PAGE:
Author Topic: Buying currency for cheap + coin exchange question  (Read 593 times)


  • Handlebar Stache
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Buying currency for cheap + coin exchange question
« on: April 09, 2018, 12:56:01 PM »
Just wanted to share the great deal I found for my upcoming vacation to Europe. I got a $25 loblaws card from the price fixing scandal (Canadians know what I'm talking about) and I traded it for some euros and pounds that someone had leftover from their trip. $44 exchange value, for a gift card I got for free.
Then, someone else was getting rid of euros and loose foreign currency, I paid him $60 cad and I got $120 worth of euros, pounds, swiss francs and polish zlotys after sorting through the huge pile, plus a bunch of other mostly worthless but cool looking coins from around the world. I can use all that money, only problem is that a lot of it is in small coins so it might be a bit of a hassle to spend. Does anyone know if you can walk into a bank in France and exchange loose coins for bills? Otherwise I'll probably just carry it around in small amounts and spend it as I go.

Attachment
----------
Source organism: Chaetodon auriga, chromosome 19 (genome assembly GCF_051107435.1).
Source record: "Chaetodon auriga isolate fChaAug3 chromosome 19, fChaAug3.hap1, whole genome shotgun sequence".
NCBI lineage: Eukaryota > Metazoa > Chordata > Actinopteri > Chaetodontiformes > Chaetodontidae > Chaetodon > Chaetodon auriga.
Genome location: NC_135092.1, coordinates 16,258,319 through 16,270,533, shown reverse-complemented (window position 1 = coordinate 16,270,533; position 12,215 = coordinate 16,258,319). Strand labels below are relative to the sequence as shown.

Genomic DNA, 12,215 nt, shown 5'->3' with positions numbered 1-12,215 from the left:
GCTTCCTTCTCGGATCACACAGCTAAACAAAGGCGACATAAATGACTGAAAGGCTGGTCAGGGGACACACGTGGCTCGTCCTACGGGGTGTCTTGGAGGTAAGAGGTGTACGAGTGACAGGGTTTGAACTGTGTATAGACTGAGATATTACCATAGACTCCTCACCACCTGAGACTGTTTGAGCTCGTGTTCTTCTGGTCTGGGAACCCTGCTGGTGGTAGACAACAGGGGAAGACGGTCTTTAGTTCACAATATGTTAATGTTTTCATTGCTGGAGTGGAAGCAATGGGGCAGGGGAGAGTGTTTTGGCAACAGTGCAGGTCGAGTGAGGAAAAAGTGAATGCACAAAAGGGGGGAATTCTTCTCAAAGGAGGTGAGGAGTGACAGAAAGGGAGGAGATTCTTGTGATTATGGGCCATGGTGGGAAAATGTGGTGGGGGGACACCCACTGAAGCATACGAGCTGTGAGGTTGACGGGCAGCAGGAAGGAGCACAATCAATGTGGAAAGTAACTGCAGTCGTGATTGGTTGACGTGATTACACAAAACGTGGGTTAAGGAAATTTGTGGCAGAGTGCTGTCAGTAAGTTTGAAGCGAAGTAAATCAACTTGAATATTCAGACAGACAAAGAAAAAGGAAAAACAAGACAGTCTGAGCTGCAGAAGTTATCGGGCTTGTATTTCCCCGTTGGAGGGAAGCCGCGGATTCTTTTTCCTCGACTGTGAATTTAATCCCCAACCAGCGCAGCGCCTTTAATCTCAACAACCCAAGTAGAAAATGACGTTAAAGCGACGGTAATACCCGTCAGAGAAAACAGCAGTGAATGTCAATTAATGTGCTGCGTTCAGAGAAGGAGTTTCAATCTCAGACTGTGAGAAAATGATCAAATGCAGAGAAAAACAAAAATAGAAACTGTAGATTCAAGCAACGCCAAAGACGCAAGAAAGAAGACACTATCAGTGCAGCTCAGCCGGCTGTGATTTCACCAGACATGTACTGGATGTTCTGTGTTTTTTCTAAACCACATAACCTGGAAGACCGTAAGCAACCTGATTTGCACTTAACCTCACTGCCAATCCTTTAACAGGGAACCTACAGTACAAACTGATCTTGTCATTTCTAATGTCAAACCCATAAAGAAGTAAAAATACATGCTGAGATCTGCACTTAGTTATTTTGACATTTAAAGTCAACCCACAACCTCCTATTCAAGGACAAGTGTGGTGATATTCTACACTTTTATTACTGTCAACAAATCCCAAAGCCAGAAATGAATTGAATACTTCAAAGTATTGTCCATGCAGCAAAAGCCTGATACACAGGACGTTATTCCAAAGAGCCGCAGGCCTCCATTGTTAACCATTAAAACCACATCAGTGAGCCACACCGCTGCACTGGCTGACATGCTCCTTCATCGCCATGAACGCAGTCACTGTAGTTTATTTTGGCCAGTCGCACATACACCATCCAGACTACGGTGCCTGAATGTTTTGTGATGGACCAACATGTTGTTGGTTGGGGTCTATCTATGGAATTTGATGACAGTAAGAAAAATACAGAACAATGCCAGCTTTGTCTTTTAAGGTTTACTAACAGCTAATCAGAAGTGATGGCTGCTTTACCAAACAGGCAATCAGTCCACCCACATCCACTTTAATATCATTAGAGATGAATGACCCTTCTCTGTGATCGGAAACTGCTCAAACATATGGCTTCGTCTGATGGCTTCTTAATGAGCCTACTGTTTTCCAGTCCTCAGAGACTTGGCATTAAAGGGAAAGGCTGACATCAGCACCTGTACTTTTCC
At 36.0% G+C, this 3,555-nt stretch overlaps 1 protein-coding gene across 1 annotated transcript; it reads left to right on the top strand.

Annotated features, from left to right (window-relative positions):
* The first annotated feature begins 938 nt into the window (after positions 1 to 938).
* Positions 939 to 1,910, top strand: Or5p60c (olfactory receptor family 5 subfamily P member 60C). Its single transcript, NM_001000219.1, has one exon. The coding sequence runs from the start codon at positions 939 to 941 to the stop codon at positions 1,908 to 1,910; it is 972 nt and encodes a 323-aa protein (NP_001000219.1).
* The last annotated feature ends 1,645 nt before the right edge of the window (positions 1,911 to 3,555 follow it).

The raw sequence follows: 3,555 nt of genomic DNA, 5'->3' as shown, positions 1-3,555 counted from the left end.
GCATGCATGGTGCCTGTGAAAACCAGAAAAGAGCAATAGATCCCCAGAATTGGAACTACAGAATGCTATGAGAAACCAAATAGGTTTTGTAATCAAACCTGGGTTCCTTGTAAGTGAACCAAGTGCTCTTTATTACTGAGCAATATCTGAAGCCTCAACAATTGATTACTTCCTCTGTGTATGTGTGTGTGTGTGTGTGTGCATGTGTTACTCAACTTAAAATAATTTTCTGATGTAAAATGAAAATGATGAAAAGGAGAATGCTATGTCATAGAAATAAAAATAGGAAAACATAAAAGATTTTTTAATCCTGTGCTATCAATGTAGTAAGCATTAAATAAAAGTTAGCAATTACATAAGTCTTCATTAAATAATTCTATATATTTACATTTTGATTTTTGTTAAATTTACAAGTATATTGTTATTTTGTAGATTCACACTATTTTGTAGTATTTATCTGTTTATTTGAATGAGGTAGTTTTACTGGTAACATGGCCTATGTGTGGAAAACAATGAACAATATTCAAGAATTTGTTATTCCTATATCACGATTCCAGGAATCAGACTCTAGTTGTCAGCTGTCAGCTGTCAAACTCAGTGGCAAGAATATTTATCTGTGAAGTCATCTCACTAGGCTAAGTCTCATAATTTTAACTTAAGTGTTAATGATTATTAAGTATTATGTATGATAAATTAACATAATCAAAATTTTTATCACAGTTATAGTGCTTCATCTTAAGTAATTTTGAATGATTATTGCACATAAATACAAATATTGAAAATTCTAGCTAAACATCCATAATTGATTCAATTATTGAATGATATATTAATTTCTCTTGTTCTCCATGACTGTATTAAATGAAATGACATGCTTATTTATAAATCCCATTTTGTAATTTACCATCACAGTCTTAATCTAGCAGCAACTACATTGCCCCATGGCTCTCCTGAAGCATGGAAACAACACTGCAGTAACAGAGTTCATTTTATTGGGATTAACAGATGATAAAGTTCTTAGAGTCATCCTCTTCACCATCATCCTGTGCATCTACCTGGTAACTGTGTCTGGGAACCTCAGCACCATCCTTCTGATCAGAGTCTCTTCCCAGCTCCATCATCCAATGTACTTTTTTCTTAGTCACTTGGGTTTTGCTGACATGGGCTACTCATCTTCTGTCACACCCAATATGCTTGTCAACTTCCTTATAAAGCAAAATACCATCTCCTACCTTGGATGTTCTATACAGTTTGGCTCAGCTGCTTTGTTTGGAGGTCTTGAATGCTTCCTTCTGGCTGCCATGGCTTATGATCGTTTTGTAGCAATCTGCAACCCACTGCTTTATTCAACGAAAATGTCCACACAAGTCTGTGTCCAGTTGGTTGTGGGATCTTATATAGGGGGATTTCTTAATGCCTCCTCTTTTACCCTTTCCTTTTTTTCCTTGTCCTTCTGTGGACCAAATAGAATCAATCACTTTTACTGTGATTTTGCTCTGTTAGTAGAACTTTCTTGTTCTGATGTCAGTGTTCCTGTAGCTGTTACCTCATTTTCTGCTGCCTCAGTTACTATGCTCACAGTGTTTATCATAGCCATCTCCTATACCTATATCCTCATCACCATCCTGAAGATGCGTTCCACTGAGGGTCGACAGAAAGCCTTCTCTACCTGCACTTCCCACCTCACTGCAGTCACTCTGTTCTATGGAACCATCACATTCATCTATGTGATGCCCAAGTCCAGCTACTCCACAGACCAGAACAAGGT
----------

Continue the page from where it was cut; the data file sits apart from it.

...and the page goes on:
• Pencil Stache
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Re: Buying currency for cheap + coin exchange question
« Reply #1 on: April 09, 2018, 01:29:03 PM »
Lucky you!!

I placed a free local ad before travelling in February and managed to pay $25 Canadian for 25 Euros in coins.  Even though about 10 euros of that were the smaller coins - mostly 10 and 20 cents - it was a fab deal.  I'd suggest hanging onto it and spending it as such.

Banks in France, and probably elsewhere in Europe, only tend to serve their own clients.  Maybe if you get friendly with a small merchant/restaurant, you can exchange the coins.

Worth mentioning:  I'd had 20 British pounds hanging around from a trip in 2011.  Last fall I just happened to read an article that said that those particular types / age of notes were going to be retired, so I ended up cashing them in at the bank.  Just something to keep an eye on so that you don't get stuck with worthless older currency.  Probably more likely to happen with paper money, but you never know.